I spent time working with a citizens’ science project that monitors the mangrove forests of the Daintree in far North Queensland. I had the privilege of venturing into a terrain where humans do not routinely go and to viscerally experience an environment of gritty beauty and intricate interrelationships. This work is one of a series of works I made in response to the mystery, majesty and fragility of these forests. The damage caused to this environment is ongoing and palpable. I wanted to capture both the sense of threat and the beautiful fragility that I witnessed.
“Impact” explores personal emotive interpretations of the landscape affected by climate change. Within this work the impact of climate creates an awareness in which humanity must start noticing changes like fire storms resulting in a land ravaged by extremes. The cross in the center draws attention to the damage that occurs on the land. Many of my recent works examine these extreme weather events. The depiction of the landscape affected by changes to our climate draw on an expressive approach as the images rely on memory, experiences and recent events.
Laura Stark, Pathways VI 6th State, collagraph, blind embossing, collage.
Pathways VI 6th State is the last image of this series of prints originally inspired by the markings left by larvae on scribbly gums. It refers to the ancient pathways or dreamtime tracks of the aborigines across the continent, the breadth of our landscape as seen from the air, and also the internal and external pathways or meanderings which we follow in the path of life.
In this series my procedure was to change, manipulate or reduce the plate from which they were printed in a number of different ways. This last version, a collage of print remnants, encompasses the original theme but the pathways have become more tenuous, even fractured, perhaps an indication of uncertain times.
Here’s the next Sydney Printmaker who is a finalist in the Burnie Print Prize.
Ring Reader: Hossawa to the Sea
(Unique-state woodblock & copperplate relief print, collage & embossing, 2020).
Hossawa is a Hinohara-area waterfall on the mountainous Tokyo-Yamanashi border, its waters feeding Akigawa River, in turn Tama River, Tokyo Bay, and finally the sea. The experience of the locale feeds into and informs my studio activity, having spent two-plus decades living there.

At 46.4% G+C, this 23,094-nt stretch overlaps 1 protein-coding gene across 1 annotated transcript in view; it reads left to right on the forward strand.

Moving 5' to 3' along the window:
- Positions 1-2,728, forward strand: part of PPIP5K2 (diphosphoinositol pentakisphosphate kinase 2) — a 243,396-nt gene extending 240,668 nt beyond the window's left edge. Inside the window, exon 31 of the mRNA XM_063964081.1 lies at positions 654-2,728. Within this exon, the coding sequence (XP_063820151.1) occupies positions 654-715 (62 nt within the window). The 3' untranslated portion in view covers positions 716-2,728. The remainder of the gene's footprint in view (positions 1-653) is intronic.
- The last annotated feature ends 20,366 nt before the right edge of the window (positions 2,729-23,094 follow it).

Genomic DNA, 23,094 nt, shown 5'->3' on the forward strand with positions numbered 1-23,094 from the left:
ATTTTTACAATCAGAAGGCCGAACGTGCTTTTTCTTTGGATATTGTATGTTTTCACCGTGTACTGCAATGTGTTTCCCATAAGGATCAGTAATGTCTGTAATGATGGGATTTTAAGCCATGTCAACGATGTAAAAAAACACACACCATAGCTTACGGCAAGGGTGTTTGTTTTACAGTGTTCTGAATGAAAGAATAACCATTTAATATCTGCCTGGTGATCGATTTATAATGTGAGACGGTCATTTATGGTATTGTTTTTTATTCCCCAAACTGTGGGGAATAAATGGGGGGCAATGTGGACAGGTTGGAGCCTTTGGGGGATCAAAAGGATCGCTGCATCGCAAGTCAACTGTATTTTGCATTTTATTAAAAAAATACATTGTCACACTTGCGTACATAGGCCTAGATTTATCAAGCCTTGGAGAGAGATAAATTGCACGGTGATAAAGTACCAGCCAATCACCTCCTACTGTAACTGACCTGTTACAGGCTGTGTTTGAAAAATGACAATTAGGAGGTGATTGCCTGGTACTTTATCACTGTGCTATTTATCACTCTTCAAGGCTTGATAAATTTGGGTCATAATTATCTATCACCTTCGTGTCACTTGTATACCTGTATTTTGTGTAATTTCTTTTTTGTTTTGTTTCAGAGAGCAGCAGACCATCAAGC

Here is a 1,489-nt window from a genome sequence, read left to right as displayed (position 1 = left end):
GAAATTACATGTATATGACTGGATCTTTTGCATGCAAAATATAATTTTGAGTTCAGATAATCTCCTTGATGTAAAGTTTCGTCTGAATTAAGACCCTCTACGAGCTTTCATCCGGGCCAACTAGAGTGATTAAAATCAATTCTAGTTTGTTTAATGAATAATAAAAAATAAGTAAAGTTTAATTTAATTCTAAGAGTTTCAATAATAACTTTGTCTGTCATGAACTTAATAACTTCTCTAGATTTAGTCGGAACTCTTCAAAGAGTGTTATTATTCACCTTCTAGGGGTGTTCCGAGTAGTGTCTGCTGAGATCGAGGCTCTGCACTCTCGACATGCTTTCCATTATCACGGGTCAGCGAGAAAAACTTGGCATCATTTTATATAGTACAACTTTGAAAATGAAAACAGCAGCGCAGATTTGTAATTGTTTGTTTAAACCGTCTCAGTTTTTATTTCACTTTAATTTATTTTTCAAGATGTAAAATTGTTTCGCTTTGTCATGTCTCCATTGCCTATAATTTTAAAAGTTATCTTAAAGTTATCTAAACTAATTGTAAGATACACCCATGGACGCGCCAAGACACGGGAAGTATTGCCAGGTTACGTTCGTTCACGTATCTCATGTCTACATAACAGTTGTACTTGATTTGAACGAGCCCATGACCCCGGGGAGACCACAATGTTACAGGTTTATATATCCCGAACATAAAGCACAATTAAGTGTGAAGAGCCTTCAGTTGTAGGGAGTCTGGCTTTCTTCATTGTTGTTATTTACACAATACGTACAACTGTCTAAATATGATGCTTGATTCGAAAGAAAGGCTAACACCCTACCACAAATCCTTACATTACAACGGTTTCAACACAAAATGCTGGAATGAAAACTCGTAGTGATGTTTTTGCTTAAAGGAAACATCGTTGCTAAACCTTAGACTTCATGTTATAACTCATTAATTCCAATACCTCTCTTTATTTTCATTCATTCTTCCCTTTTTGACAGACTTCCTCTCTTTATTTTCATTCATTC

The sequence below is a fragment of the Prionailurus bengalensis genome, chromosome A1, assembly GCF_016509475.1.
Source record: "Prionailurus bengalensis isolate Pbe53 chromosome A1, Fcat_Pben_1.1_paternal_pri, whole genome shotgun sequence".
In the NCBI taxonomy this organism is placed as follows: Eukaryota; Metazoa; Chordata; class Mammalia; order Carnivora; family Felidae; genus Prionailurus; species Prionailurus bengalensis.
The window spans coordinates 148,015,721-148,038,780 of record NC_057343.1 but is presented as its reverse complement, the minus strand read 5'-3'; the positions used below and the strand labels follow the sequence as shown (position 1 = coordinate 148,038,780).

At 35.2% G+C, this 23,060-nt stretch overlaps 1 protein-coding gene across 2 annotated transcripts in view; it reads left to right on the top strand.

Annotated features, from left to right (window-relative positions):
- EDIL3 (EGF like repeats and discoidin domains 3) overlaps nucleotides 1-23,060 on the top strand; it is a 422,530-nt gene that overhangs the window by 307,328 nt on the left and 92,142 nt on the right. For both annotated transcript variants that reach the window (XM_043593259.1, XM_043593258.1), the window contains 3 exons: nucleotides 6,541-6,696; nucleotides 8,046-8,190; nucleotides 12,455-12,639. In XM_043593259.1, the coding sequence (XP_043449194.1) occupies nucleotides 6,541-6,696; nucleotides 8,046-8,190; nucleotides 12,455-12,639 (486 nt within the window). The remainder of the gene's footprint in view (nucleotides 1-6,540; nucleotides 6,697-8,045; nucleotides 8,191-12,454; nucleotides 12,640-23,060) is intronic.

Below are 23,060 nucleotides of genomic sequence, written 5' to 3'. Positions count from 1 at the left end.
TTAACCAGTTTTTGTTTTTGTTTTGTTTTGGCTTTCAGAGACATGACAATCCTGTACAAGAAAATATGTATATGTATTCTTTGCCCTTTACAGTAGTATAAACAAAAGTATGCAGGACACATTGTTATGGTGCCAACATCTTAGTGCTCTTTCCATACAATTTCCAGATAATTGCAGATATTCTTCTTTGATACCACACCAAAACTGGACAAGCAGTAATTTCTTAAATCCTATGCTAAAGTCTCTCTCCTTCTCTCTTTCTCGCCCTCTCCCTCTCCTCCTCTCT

Countless hours spent exploring its cedar & pine-clad inclines on scooter and on foot make for indelible impressions, its maple, camelia, azalea & hydrangea groves amplifying the marked seasonal changes with bursts of colour.
The work’s bell-like ovoid forms have been hand-printed directly from prepared cedar log-end offcuts sourced from mountainside outposts. Their pronounced granular striations, carrying a record of the summer-winter growth alternations over many years, make for a kind of logbook in more senses than one.
Seismic-prone, being awoken by tremors & shakes in the early hours is part of the fabric of the everyday there. The collage-aesthetic employed here, with its capacity for fissure, juxtaposition, and also containment, lends itself well to addressing such kinds of dislocation.
Most of us can’t get down to Burnie to see the works in the Print Prize this time. I will be publishing as many of the successful Sydney Printmakers works as I can here, together with the artists statements where available.
Anna Russell, Voyagers, woodblock, stencil, collage, 55×58 USP 2019
This is a whale’s eye view of voyaging from the harshness of the Antarctic to the warmth of calm subtropical waters, the land appearing from time to time on the horizon. The voyage depends on successful avoidance of the land in an ocean of distracting sounds.
Tensions in this work suggest navigation into the unknown, facing risk, bracing for the unexpected. Safe harbours are hard to find. We’ve made progress internationally in saving whales from slaughter but they still live with hazards we have created.
Meanwhile we have our own voyage into the unknown as the climate changes. Can our work with the whales show us how to act collectively, to make order and balance out of the chaos of our current consuming?